There are some distinct similarities between the Spanish & Portuguese cuisines, but also some notable differences. Both countries’ diets have a heavy focus on seafood, with squid and shellfish dishes in abundance. Portugal’s love of bacalhau (salted cod fish) far overshadows that of its Spanish neighbor, with a reputed 365 ways of serving bacalhau available in Portugal.
Both diets are rich in fresh, seasonal and locally available ingredients, accompanied by excellent local wines. Gourmet olive oils abound, along with a huge choice of chouriço and excellent local cheeses. Spanish tapas are mirrored by the Portuguese petiscos, which are small plates of individual dishes, often served in bars as an accompaniment to your drinks. They include a wide range of meat, fish and other delicacies.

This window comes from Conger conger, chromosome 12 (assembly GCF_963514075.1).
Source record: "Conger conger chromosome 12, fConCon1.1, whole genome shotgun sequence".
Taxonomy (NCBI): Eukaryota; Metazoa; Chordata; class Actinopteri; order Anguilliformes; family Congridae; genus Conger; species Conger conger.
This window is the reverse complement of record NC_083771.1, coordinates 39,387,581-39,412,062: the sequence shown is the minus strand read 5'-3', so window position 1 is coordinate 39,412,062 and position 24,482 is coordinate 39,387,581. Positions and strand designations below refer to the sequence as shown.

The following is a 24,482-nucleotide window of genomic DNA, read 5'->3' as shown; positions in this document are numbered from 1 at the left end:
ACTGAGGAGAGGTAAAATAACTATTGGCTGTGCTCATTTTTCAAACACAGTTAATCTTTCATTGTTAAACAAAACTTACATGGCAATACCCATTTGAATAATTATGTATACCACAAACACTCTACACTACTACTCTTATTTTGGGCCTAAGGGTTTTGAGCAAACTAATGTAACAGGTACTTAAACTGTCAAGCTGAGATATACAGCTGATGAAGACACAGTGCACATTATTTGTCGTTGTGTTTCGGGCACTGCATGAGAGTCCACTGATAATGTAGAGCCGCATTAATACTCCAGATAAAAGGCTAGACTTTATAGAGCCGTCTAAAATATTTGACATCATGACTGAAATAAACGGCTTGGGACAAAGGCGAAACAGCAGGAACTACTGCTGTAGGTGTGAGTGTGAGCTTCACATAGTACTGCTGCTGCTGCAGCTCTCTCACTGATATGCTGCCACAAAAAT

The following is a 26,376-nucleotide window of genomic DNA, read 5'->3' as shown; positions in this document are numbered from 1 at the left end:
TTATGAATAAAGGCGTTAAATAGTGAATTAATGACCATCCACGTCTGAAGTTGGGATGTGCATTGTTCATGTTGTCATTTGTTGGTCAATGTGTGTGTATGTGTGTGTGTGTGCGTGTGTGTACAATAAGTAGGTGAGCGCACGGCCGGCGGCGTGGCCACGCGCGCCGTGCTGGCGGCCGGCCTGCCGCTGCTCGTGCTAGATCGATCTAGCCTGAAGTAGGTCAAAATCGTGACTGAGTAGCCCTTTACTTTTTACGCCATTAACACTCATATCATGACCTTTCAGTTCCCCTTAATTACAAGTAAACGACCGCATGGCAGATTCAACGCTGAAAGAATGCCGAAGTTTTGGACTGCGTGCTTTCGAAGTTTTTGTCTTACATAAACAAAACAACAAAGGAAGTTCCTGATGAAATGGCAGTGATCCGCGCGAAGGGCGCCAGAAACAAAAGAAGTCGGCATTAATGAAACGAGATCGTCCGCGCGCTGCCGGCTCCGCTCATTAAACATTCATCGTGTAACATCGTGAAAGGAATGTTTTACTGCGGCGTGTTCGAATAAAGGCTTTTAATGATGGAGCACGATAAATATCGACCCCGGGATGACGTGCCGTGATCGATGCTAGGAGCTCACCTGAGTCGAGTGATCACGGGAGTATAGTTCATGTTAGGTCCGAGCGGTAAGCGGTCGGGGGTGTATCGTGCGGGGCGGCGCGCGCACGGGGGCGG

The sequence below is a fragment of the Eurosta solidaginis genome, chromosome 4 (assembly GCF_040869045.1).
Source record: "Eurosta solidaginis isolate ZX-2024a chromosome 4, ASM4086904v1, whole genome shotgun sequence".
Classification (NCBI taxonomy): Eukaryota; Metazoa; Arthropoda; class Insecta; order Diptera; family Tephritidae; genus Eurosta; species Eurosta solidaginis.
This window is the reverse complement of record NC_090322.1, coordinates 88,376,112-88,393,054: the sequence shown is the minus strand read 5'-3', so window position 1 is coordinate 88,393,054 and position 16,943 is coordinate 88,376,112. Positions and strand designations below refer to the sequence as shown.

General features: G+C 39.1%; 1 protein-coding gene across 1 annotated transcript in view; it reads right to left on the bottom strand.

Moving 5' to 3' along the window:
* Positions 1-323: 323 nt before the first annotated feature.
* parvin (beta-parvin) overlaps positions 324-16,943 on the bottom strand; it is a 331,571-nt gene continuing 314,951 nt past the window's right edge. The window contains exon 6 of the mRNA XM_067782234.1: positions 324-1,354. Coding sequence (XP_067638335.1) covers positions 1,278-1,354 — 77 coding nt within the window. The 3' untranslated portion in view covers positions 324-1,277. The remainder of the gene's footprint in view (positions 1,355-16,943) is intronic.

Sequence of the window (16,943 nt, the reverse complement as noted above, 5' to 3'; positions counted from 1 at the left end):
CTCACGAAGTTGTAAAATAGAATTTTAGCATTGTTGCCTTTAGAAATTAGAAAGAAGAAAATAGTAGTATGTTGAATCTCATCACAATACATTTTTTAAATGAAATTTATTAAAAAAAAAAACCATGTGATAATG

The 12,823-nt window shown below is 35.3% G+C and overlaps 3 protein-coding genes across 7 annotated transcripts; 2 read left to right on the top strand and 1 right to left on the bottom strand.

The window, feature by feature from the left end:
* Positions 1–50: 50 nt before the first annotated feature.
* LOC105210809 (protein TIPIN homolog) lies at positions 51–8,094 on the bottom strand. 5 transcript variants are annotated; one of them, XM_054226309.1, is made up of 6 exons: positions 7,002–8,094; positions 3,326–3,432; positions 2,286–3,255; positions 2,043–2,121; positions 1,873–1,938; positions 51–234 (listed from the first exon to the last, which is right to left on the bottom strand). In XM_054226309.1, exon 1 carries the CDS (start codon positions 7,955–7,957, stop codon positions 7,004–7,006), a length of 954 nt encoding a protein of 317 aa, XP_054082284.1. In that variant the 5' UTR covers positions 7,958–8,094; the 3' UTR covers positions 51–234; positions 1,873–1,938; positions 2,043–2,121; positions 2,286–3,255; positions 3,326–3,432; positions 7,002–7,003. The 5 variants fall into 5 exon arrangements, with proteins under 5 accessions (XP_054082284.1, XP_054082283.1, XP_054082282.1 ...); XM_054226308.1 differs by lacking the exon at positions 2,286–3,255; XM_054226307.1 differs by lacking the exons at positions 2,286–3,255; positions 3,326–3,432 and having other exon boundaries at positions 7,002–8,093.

The cuisine of Portugal, like that of Spain, originates largely from peasant food – hearty, rice-heavy dishes that are filling and cheap to create, such as paella in Spain and arroz de pato in Portugal. In both countries tomato and bean-based stews are common, although in modern times this is more in evidence in the Portuguese diet than the Spanish.
The use of herbs and spices is one of the distinctive differences between Spanish food and Portuguese. Saffron, paprika and parsley sum up the flavors of Spain, while piri piri (potent small chilli peppers), coriander and bay are the flavors of Portugal.
Both countries favor desserts that don’t spoil in hotter climates: cinnamon-topped rice pudding, flan-type desserts, churros (long, flat deep-fried doughnuts) and caramel-custard creations.